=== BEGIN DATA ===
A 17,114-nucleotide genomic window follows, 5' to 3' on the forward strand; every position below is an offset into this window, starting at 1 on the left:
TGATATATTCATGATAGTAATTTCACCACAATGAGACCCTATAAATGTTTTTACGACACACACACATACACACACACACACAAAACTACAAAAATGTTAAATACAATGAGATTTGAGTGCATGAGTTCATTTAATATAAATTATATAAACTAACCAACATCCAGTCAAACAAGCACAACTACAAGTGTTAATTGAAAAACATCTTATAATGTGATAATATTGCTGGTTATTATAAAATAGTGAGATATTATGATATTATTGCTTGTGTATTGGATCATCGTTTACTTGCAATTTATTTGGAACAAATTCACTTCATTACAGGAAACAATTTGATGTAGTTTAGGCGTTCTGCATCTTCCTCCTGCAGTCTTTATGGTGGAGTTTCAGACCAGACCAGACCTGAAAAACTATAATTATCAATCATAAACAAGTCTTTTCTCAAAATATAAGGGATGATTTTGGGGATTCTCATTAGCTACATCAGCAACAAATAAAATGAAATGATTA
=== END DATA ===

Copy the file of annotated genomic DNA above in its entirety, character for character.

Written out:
A 17,114-nucleotide genomic window follows, 5' to 3' on the forward strand; every position below is an offset into this window, starting at 1 on the left:
TGATATATTCATGATAGTAATTTCACCACAATGAGACCCTATAAATGTTTTTACGACACACACACATACACACACACACACAAAACTACAAAAATGTTAAATACAATGAGATTTGAGTGCATGAGTTCATTTAATATAAATTATATAAACTAACCAACATCCAGTCAAACAAGCACAACTACAAGTGTTAATTGAAAAACATCTTATAATGTGATAATATTGCTGGTTATTATAAAATAGTGAGATATTATGATATTATTGCTTGTGTATTGGATCATCGTTTACTTGCAATTTATTTGGAACAAATTCACTTCATTACAGGAAACAATTTGATGTAGTTTAGGCGTTCTGCATCTTCCTCCTGCAGTCTTTATGGTGGAGTTTCAGACCAGACCAGACCTGAAAAACTATAATTATCAATCATAAACAAGTCTTTTCTCAAAATATAAGGGATGATTTTGGGGATTCTCATTAGCTACATCAGCAACAAATAAAATGAAATGATTA